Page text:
Malaysia’s national oil company Petronas is not going to be acquiring cash-strapped compatriot contractor Sapura Energy, which would have brought it under the same group as rival contractor Malaysia Marine & Heavy Engineering (MMHE) and shipping giant MISC.

Referencing news reports, comments in the media and recent speculation on its purported “talks with the government on a proposal to take a significant stake” in Sapura Energy, Petronas told Upstream that it “wishes to categorically deny these reports and speculation”.

“We have always been and will continue to be strictly guided by an established framework for any investment or divestment consideration,” said Petronas.

The Malaysian energy company added it “wishes to emphasise it remains committed to working closely together with the OGSE (oil and gas services and equipment) players, leveraging on their expertise and capability as activities increase with the industry recovering from the impact of Covid-19”.

Sapura’s financial woes have been widely reported. The contractor has been hit worse than many of its competitors by the fallout from the coronavirus pandemic, not least because of its order book’s exposure to the transportation and installation (T&I) sector.

Offshore T&I workscopes can require hundreds of workers on location. At the height of the pandemic, these workers each required numerous very costly PCR tests on top of long quarantine periods in hotels before and after jobs.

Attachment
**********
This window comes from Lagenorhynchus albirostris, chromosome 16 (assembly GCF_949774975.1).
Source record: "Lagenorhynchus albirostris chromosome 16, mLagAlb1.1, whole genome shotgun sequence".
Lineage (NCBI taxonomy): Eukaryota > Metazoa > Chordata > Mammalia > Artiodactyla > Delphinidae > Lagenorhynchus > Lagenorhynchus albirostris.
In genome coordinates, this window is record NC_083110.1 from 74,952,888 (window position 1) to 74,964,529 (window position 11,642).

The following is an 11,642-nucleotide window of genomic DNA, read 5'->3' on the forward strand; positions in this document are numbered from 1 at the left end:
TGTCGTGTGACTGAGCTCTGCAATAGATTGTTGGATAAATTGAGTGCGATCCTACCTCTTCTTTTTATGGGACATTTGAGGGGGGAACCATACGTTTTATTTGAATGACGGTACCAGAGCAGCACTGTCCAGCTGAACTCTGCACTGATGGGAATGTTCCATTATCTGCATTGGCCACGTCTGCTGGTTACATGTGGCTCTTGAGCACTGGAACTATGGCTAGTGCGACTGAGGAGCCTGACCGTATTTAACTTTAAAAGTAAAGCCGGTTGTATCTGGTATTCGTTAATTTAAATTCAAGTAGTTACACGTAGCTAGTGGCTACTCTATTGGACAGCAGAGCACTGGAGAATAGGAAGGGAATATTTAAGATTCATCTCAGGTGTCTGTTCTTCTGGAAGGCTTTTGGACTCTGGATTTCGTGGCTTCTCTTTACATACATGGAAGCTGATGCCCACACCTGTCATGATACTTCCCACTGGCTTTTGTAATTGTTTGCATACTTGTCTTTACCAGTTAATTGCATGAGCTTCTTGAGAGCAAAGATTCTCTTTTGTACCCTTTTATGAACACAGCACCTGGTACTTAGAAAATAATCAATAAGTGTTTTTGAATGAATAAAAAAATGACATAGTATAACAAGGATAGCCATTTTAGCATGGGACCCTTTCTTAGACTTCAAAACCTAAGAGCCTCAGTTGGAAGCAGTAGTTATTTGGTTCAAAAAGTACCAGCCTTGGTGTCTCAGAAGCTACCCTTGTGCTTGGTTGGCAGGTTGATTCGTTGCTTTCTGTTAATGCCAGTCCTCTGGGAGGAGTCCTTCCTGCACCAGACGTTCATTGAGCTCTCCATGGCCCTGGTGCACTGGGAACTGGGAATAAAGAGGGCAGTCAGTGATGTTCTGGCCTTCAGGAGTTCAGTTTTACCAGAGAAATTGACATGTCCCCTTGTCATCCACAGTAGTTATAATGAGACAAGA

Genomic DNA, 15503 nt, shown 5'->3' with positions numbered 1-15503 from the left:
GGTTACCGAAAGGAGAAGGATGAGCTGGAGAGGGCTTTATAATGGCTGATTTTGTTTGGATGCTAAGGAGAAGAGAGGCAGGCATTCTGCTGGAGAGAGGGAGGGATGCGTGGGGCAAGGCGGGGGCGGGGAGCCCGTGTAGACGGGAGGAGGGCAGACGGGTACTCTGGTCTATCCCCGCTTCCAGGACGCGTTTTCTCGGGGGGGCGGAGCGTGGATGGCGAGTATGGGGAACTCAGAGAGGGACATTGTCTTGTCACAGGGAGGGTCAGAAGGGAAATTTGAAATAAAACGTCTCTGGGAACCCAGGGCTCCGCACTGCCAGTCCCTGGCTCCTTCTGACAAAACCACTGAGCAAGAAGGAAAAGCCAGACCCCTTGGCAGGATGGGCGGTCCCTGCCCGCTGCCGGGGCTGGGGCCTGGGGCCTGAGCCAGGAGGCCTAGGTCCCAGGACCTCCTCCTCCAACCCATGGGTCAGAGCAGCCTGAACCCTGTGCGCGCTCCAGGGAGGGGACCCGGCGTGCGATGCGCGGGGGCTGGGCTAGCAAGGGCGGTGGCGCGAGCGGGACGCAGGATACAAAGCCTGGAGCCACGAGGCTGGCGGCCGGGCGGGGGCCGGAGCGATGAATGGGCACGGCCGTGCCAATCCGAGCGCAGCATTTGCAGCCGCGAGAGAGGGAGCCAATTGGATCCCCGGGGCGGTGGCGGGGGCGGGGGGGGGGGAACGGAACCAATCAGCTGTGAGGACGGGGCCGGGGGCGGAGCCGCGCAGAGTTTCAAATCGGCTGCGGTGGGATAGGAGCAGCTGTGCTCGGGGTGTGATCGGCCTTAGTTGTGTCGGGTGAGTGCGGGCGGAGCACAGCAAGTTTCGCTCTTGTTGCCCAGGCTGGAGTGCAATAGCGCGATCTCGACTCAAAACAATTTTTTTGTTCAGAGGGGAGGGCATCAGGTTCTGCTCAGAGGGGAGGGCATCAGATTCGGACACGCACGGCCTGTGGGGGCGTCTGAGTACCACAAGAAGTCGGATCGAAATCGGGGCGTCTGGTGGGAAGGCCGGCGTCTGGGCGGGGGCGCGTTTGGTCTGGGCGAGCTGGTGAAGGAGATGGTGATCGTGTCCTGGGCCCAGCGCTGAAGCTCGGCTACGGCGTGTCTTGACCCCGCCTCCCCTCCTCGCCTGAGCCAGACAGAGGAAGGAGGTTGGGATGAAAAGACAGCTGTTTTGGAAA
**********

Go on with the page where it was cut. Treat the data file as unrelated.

Just one such crew mobilisation can cost hundreds of thousands of dollars, if not more, amounts that were never envisaged pre-Covid, and the logistical challenges and costs quickly escalated if just one worker tested positive for the coronavirus.

Against this backdrop, Sapura did not secure work it had hoped as operators deferred taking the final investment decision on projects, itself another knock-on from the pandemic.

Former Malaysian prime minister Najib Razak last week called on the current government to protect Sapura from bankruptcy — and one suggestion he mooted was for the administration to instruct national oil company Petronas to acquire the contractor.

“This was how Petronas saved MISC (now an indirect subsidiary of the energy giant) in 1998. Upon recovery, Petronas… can resell part of Sapura’s shares to the local market just as Petronas resold MISC’s shares to make a profit,” said Najib.

Sapura Energy posted an 8.9 billion ringgit (US$2.11 billion) net loss for its 2021 financial year — reportedly the largest-ever loss for any Malaysian government-linked company

“Sapura is on the verge of bankruptcy, faced with dozens of bankruptcy suits filed by its vendors,” he said.

Najib added that Sapura must not be allowed to fail — if the offshore and marine giant were to go to the wall, it would take with it 10,000 “high-paying jobs” and some 4500 vendors and suppliers would also be impacted.

Other alternatives he proposed included the government providing loans to Sapura or for the contractor to be taken over by Khazanah Nasional — the Malaysian government’s sovereign wealth fund.